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A stupid move: Khurshid

‘MEP trip will have long-term implications’
Salman Khurshid
Salman Khurshid
(File picture)

Sanjay K. Jha   |   New Delhi   |   Published 30.10.19, 08:45 PM

Former external affairs minister Salman Khurshid feels the Narendra Modi government has inflicted incalculable damage on the country by mishandling Jammu and Kashmir. The latest episode of a group of members of the European Parliament (MEPs) being sent to Srinagar was “stupid”, Khurshid, a Congress veteran, said in an interview with The Telegraph. Excerpts follow:

Q: How do you view the tour of the MEPs to Kashmir?


Khurshid: How do I explain the contradiction of describing Kashmir as an internal matter and then seeking external assessment of the situation at a time when our own parliamentarians are not allowed entry? Instead of handling the situation internally, why are we interested in certificates from outsiders? If these EU guys say the situation is normal, will India believe that? That was a stupid move.

Q: You have been the foreign minister of India and you have often said there is no dearth of talent in the foreign policy establishment. How did this disaster happen?

Khurshid: I say even now there are extremely talented people who fully understand what has been done to Kashmir, and what the implications are of facilitating this visit of parliamentarians from the European Union. But what if talented bureaucrats are made ministers? People should be given jobs according to their expertise.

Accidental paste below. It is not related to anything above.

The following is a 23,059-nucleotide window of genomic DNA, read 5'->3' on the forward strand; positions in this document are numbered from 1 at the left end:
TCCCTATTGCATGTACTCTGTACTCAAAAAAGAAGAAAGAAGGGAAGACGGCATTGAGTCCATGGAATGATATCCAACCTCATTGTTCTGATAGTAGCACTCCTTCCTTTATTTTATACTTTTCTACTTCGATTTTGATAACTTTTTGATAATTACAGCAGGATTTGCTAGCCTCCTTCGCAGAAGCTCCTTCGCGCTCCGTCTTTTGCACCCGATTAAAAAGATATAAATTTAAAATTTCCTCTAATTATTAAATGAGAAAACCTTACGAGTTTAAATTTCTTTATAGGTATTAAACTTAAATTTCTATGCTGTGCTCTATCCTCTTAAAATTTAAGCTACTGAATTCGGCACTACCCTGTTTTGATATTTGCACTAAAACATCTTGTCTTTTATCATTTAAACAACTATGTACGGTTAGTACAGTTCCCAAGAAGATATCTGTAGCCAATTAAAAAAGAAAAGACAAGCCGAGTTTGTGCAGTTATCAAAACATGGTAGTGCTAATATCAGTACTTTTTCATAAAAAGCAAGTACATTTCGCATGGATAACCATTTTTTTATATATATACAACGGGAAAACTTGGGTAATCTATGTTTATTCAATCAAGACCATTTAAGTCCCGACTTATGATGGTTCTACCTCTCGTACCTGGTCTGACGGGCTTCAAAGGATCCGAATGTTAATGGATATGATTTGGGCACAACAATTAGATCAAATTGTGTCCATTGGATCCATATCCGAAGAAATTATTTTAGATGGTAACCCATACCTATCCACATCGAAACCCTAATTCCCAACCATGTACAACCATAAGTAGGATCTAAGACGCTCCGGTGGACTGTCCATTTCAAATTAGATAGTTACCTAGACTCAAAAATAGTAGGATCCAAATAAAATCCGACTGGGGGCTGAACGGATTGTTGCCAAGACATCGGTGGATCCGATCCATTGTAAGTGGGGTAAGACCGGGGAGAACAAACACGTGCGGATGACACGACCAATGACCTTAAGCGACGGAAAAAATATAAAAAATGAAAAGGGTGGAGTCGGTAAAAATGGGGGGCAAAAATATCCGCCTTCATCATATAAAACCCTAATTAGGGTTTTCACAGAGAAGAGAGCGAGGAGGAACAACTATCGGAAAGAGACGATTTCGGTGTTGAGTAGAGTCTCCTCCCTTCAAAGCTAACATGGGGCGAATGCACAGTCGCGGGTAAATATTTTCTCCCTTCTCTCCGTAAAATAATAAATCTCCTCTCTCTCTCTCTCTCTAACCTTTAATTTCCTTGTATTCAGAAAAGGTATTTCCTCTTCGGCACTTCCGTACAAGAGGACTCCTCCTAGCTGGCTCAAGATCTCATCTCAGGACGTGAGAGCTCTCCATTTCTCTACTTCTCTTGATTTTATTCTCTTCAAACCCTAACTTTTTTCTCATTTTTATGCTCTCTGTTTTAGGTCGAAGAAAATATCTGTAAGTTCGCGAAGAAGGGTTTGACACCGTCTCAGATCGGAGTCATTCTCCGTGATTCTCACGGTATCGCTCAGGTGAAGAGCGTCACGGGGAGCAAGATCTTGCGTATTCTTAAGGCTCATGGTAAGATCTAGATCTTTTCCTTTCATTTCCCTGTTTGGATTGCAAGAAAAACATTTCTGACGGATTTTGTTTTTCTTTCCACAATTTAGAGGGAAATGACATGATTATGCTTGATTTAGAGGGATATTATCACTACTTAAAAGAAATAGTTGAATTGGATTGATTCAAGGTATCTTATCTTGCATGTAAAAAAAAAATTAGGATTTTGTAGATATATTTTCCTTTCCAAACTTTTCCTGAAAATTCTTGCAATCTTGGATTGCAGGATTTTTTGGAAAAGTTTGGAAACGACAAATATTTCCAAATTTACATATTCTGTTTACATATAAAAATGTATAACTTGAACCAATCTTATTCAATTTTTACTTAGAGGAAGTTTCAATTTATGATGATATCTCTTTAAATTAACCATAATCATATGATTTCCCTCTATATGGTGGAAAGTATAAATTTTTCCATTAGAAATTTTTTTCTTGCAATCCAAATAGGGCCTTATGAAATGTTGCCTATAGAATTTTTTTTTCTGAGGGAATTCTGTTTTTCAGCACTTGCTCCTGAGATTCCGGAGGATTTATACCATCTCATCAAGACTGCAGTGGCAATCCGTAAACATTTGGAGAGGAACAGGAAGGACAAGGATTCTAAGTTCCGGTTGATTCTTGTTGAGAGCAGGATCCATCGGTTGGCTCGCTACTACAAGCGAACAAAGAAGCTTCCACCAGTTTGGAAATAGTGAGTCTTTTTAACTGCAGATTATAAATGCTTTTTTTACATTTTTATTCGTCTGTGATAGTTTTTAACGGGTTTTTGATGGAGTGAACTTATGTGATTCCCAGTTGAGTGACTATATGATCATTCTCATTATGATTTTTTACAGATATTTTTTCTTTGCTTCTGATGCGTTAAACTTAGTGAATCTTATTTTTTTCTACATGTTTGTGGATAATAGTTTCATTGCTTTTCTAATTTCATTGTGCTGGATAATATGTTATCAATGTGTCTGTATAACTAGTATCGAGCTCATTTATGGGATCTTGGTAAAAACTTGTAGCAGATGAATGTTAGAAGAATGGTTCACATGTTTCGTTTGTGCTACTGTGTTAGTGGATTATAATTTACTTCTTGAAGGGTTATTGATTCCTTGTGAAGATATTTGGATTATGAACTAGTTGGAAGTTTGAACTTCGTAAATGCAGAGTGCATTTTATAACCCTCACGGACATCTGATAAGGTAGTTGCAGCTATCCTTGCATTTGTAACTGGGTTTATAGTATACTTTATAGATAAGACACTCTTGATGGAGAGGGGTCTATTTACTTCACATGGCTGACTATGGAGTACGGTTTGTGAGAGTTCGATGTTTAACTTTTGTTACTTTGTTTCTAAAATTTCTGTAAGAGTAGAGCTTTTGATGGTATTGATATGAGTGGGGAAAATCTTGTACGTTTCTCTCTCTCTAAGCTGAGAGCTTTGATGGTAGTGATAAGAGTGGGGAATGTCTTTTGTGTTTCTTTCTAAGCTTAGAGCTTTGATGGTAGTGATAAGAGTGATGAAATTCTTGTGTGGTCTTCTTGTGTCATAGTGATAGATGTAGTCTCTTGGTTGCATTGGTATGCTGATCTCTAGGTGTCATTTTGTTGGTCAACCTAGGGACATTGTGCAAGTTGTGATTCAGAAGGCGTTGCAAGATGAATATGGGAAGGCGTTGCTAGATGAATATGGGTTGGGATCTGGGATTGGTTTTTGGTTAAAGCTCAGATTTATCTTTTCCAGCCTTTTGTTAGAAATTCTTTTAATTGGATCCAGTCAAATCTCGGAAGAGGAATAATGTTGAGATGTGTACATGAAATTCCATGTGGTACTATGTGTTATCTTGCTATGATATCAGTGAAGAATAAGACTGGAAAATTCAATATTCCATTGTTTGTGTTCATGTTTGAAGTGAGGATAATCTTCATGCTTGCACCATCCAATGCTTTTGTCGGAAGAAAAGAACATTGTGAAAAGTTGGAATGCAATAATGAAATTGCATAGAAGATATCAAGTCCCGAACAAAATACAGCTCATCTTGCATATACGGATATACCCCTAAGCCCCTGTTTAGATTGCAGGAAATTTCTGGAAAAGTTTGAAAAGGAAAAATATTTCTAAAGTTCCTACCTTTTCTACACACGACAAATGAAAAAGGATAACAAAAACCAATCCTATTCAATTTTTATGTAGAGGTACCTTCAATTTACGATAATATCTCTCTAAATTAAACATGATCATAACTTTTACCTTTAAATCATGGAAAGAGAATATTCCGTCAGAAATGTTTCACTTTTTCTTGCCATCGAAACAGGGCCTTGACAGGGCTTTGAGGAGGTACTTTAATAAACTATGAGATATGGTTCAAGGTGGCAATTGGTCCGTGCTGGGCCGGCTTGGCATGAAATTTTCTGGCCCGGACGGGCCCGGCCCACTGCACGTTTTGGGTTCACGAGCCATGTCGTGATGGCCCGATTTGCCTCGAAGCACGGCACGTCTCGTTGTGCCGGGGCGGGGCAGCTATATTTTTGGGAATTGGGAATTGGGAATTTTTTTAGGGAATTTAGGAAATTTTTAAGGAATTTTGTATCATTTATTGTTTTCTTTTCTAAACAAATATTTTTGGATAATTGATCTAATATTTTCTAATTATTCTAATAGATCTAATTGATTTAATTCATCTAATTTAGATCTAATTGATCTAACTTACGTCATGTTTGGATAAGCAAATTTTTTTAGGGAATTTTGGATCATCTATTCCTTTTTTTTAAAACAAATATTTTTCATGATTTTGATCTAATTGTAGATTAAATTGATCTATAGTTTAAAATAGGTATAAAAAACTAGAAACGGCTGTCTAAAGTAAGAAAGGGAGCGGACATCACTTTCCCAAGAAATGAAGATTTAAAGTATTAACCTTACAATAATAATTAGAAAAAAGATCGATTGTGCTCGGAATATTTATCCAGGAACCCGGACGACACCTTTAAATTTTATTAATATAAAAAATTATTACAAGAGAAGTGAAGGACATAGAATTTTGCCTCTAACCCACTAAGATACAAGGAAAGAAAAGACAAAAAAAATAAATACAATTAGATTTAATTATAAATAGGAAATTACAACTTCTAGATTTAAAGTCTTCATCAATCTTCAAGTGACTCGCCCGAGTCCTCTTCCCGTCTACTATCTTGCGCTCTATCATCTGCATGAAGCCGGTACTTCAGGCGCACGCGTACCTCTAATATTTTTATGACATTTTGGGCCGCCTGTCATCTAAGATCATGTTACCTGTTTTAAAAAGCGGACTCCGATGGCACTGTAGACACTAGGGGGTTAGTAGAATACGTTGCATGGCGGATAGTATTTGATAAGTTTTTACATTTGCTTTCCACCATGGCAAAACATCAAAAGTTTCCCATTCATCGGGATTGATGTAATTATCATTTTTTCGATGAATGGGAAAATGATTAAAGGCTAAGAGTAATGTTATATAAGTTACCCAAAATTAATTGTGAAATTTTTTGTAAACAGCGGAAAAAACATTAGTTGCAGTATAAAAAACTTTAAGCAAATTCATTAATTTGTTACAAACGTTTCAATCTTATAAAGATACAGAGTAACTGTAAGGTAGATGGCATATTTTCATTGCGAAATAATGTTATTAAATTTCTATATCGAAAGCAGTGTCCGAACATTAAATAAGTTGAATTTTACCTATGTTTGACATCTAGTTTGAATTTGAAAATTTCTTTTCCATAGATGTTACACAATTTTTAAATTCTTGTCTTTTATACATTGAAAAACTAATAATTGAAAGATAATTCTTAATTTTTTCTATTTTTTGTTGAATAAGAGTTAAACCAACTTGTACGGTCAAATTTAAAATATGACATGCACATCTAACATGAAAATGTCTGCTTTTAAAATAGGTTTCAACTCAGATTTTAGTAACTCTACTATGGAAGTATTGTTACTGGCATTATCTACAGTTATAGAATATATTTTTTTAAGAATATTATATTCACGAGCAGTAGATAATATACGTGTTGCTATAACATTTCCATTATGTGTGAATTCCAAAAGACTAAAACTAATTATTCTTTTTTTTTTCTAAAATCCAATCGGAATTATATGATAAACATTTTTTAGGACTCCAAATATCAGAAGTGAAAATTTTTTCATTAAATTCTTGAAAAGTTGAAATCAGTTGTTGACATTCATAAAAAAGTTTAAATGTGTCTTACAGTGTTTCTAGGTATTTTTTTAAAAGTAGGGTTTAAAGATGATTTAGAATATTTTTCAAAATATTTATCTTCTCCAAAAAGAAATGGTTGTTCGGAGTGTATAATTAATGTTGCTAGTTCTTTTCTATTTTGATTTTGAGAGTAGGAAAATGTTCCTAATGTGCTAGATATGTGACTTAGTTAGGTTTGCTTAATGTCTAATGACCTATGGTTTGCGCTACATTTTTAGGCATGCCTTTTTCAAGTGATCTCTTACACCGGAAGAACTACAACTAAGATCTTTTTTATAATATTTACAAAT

Q: You are obviously referring to foreign minister S. Jaishankar whose talent is not disputable. The Prime Minister has chosen somebody who has the domain knowledge. Isn’t it a good idea to make a foreign secretary the foreign minister?

Khurshid: Of course not. As a minister, you have to do different things for different reasons. You have to push the political agenda. As an expert, as a professional, your job is different. A foreign secretary as foreign minister… is a wrong job. Talent as a domain expert may not be enough for a ministerial job. But it is their choice; nobody is made a minister by force. It is definitely a loss to the foreign policy establishment, but not necessarily a gain for the polity.

Q: Do you think the foreign policy establishment of the ministry of external affairs will be happy with this move of allowing this group to go to Kashmir at this critical juncture?

Khurshid: I can’t imagine them being happy. No, those who understand foreign affairs and India’s strategic interests will not be happy with this stupidity. But what can they do? Has the decision been taken by them? Did the ministry advise the Prime Minister to undertake this misadventure? I don’t think so.

Q: Who then is responsible?

Khurshid: Obviously the person who is running the country. Prime Minister Narendra Modi.

Q: Will this event have a long-term impact on India’s foreign policy?

Khurshid: It will have long-term implications. Once you open a window in diplomacy, it become very difficult to close it. Others will also want to come. If the government says Kashmir is our internal matter, they will refer to this visit. They will want to know ‘why we are not allowed’. What will we say? Will that have credibility now? We have deliberately weakened our position for no reason at all.

The BJP attacks the Congress for internationalising the issue and they have done exactly the same. The whole world is discussing Kashmir now. And what logic do they have for allowing foreigners and stopping Indian parliamentarians from visiting the state? What is the thinking of this government? I fail to understand.

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